Archive for category Bethlehem

South Bethlehem development should focus on reuse, not tall buildings, residents say

Posted by Reblog: Lehigh Valley News.

Attendees at a Wednesday meeting on South Bethlehem development called for the reuse of the Bethlehem Steel General Office building and Home & Planet in favor of new tall buildings.

Attendees at a Wednesday meeting on South Side Bethlehem development called for the reuse of the Bethlehem Steel General Office building and Home & Planet, instead of new tall buildings.

Two South Side business owners said they don’t think the city should pin its hopes on the three new tall buildings proposed for the neighborhood. Both Sands Casino Resort Bethlehem and Lehigh Riverport were supposed to revitalize the neighborhood and they’ve haven’t, Homebase Skateshop owner Andy Po and Deja Brew Coffeehouse & Deli owner Jeff Vaclavik said.

“We were told when Sands comes, South Side Bethlehem is going to be this crazy place of business,” Po said. “My business is not successful because the Sands is there.”

About 50 people attended the Town Hall Lecture on “Responsible Development and the Future of South Bethlehem.” The event was co-sponsored by the city and Lehigh University’s South Side Initiative.

Vaclavik pointed out the opening of Lehigh Riverport also was supposed to be a boon to the neighborhood and it hasn’t been.

“Where are all the residents of Riverport who were going to flood the South Side and flock to our stores? There’s no one – no one is even living there any more,” Vaclavik said.

Vaclavik said the city should rally to get a new business into the former Home & Planet storefront in the same way city officials pushed to reopen Hotel Bethlehem. He said the store should have been included in Bethlehem’s City Revitalization and Improvement Zone because it is that important to the neighborhood.

Others pushed for the inclusion in the zone of the former SGO building on East Third Street.

“We have to look at what we have already there – I wish the politicians would lean on the owners of that building to do something with it,” said Roger Hudak, a South Bethlehem resident who is chairman of the Mayor’s South Side Task Force.

South Side resident Olga Negron also pointed out Bethlehem, and the Lehigh Valley’s, tallest building — Martin Tower — is a large, empty building that has been difficult to redevelop.

“We really need to think about marketing these tall buildings in our neighborhood,” Negron said. “We need to redevelop what we have.”

Developer Dennis Benner has proposed three tall buildings — 13, 9 and 7 stories — in the South Bethlehem business district, which some residents and business owners have been fighting.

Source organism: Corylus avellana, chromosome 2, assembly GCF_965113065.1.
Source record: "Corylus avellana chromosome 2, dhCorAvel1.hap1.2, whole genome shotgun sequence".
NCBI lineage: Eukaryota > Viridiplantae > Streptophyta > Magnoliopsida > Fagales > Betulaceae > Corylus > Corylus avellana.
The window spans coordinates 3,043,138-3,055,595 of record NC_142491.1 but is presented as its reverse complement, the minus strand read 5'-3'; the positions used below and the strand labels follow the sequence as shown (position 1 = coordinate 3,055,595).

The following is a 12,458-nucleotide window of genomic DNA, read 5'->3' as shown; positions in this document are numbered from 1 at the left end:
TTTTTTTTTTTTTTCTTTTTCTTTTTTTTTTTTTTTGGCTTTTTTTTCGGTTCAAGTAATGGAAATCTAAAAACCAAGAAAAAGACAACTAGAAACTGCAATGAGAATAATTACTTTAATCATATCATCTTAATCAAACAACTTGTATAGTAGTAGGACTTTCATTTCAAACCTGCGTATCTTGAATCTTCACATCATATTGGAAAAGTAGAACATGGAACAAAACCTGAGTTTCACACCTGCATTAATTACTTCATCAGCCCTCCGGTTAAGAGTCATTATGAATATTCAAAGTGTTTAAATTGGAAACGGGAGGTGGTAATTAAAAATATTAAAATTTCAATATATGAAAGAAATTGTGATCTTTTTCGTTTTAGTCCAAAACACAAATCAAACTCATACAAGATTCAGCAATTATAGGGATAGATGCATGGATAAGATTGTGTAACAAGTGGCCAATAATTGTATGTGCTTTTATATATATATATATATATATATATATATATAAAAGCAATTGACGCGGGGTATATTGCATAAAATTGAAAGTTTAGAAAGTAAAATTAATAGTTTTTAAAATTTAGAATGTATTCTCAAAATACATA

Po pointed out a lot of the landlords who declined to rent to him when he was opening Homebase in favor of holding out for stores like The Gap when Sands opened still have vacant storefronts today. He advocated for the city to crack down on absentee landlords to encourage more spaces for small businesses to rent.

“It was a small business community that made South Bethlehem the envy of the Lehigh Valley,” Po said.

Lehigh graduate student Mike DeCrosta pointed out the only successful CRIZ project thus far has been the Social Still, which is one building being operated by a local business.

“I think we can get a lot done if we think on a smaller scale and more local scale,” DeCrosta said.

Lynn Olanoff can be reached at Follow her on Twitter @LynnOlanoff. Find Bethlehem news on Facebook.

Ex-manager at Sands Shoppes jewelry store offered chance to clear record

Posted by Reblog: Lehigh Valley News.

Catherine Rennig, 33, was manager of Kay Jewelers in the Shoppes at Sands outlet mall when she allegedly stole more than $16,000 from the jewelry store.

A former manager at a Shoppes at the Sands outlet store will have a chance to clear her record of theft and related charges filed last September, according to her attorney.

Ex-manager at Sands Shoppes jewelry store offered chance to clear recordCatherine Rennig 

Catherine Rennig, 33, of the 4800 block of MacArthur Road in Whitehall Township, was admitted Wednesday into Northampton County Court’s Accelerated Rehabilitative Disposition program for first-time offenders.

She goes into the program charged with receiving stolen property and two counts of theft.

“Obviously once she’s done with the program, all the charges will be dismissed,” her attorney, Joshua Fulmer, said.

Rennig was manager of Kay Jewelers in the outlet mall alongside Sands Casino Resort Bethlehem when she allegedly stole more than $16,000 from the jewelry store, by applying store credit to her accounts and taking gift cards.